© Copyright 2011  Julianne Dodds
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Timber, Veneer and Plywood 1901 - 1969
The Great Depression - 1929
Towards the end of the decade the economy declined and Australia was affected by an unequalled financial event. The Wall Street Crash in October 1929 was the most devastating stock market crash in the history of the United States of America. The Great Depression followed, affecting most of the world’s commerce and population. It had turned out to be the wrong time when Mac established yet another business, Queensland Plywood Company in July 1928. At the end of the following year the new enterprise became another casualty of the Depression and the company was dissolved. Severe hardship hit the working class and unemployed. If parents were unable to find work, children were compelled to leave school as young as thirteen years and often became the primary income earners. For adults fortunate enough to remain employed, working hours increased and wages were cut. The timber industry was in a trough of a depression. In 1928 Mac had been selling quality plywood for 14 shillings and 6 pence per 100 feet but in 1930 the same plywood had dropped to 12 shillings.
Ralph Symonds Factory- first factory built on reclaimed land at Homebush Bay. [6]
Selling during hard times In 1931, shipments of walnut logs were sent to America to be produced into veneer. There was an outcry by plywood manufacturers because if the logs had been veneered in Australia it would have meant further employment for so many during the Depression.  In North Queensland large areas were cleared of trees to make way for dairy farms. A forestry officer was compelled to send the logs overseas as it was considered that Australian mills were unable to handle such a large volume of timber. It wasn’t a good time to sell a plywood mill – in fact it wasn’t a good time to sell anything – but Mac tried in early 1931. He advertised the complete plant of the Canadian Plywood Company. “Opportunity to make big money quick” said the advertisement. But it didn’t sell so in February 1932 Mac put the company into voluntary liquidation. Deshon Wood Veneer Mills was still operating in January 1933,  but not for long. Mac was also forced to sell off the property in Charles Street.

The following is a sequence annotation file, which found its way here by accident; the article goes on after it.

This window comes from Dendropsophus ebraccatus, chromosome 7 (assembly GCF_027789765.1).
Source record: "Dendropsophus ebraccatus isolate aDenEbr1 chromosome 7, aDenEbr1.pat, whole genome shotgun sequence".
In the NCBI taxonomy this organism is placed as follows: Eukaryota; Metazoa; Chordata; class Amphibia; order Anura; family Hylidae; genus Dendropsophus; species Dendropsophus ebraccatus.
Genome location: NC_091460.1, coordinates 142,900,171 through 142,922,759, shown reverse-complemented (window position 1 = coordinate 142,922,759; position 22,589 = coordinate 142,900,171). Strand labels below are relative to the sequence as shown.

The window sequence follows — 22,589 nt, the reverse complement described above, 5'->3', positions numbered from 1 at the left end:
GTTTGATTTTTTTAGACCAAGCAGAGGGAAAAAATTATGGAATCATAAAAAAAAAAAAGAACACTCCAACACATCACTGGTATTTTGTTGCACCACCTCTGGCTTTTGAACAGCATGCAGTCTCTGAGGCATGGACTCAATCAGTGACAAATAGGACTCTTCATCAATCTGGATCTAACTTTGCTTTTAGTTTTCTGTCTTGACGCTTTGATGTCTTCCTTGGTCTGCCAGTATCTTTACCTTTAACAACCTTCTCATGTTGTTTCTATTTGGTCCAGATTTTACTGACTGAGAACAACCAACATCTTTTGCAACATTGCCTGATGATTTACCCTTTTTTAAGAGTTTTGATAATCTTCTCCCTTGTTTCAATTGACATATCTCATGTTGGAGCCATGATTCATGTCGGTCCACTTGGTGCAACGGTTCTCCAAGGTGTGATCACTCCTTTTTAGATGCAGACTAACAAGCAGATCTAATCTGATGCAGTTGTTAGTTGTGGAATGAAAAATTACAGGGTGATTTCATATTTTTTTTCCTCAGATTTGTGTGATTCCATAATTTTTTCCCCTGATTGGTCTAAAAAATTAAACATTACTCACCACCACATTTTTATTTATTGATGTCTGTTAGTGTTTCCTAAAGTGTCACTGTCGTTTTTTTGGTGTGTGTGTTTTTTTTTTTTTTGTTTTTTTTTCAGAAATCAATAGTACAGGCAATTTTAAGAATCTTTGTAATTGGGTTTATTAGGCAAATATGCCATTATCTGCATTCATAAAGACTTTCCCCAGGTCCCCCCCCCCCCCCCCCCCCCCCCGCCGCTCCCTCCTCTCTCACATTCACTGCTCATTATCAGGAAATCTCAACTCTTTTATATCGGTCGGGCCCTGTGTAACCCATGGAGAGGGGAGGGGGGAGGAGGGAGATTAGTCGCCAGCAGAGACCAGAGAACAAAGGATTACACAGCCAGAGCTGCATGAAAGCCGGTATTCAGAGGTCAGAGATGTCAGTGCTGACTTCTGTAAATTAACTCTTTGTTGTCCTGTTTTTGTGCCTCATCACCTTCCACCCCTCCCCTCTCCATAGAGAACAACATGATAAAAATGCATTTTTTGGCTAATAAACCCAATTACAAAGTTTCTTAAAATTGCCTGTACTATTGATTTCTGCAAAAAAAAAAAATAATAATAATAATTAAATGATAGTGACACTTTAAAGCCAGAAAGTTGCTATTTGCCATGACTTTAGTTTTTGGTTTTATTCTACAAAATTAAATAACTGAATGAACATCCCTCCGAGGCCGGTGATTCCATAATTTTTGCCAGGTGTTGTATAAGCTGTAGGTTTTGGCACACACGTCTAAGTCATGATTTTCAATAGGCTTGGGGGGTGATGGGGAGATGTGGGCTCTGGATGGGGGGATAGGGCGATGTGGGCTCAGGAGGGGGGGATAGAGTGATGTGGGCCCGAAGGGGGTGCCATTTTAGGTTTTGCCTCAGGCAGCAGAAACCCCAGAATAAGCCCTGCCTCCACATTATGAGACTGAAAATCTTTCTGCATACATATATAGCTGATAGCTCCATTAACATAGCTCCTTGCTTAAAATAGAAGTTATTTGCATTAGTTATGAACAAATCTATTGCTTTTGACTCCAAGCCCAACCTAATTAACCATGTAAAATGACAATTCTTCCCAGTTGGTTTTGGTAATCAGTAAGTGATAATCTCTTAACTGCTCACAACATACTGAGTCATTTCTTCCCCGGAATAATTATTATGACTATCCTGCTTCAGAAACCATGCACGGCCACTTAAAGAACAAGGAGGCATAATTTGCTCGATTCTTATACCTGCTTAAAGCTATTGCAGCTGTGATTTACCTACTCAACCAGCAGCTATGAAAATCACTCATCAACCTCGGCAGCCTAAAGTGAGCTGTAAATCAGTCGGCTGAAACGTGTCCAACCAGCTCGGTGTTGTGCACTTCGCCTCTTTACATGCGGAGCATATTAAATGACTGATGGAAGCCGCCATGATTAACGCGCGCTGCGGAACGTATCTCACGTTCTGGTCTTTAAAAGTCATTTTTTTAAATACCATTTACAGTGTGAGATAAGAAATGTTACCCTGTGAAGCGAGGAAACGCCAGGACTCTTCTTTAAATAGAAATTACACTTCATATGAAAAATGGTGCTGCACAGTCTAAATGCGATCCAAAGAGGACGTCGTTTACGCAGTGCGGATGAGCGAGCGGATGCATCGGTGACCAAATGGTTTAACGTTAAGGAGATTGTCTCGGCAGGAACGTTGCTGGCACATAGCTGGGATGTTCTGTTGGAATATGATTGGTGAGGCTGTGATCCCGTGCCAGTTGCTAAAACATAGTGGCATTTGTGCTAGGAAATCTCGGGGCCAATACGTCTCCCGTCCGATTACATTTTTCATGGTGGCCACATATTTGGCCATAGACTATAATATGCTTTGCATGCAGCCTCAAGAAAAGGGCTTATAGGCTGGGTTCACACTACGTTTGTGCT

A friend in furniture One of Mac’s acquaintances was Ralph Symonds from Sydney who was in the furniture business. Ralph’s business, Standardised Furniture at Marrickville in New South Wales, closed up during the Depression. Mac offered him a job as manager of his veneer mill. Ralph declined the offer but sent his family up to Brisbane instead while he rebuilt his business in Sydney. Ralph was a keen inventor with a great talent for improvisation. One weekend, he presented Mac with plans that he had made up to build an impressive new mill in Sydney. [7] Symonds returned to Sydney and built his large factory at Homebush Bay. Covering over twelve acres (five hectares), this building was the largest single industrial building in the Southern Hemisphere when it was constructed. By 1933 Ralph Symonds had established Panels Pty. Ltd., the main product being sliced veneer faced plywood panels. Ralph Symonds died of accidental drowning in January 1961. [8] 
Moulding a new career First rotary lathe in Brisbane Woolloongabba Mills Glue and logs from the country Expansion after The Great War Mac's men at the mills Largest plywood mill in Australia Timber resources The Great Depression Queensland Veneer Company World War II Retirement References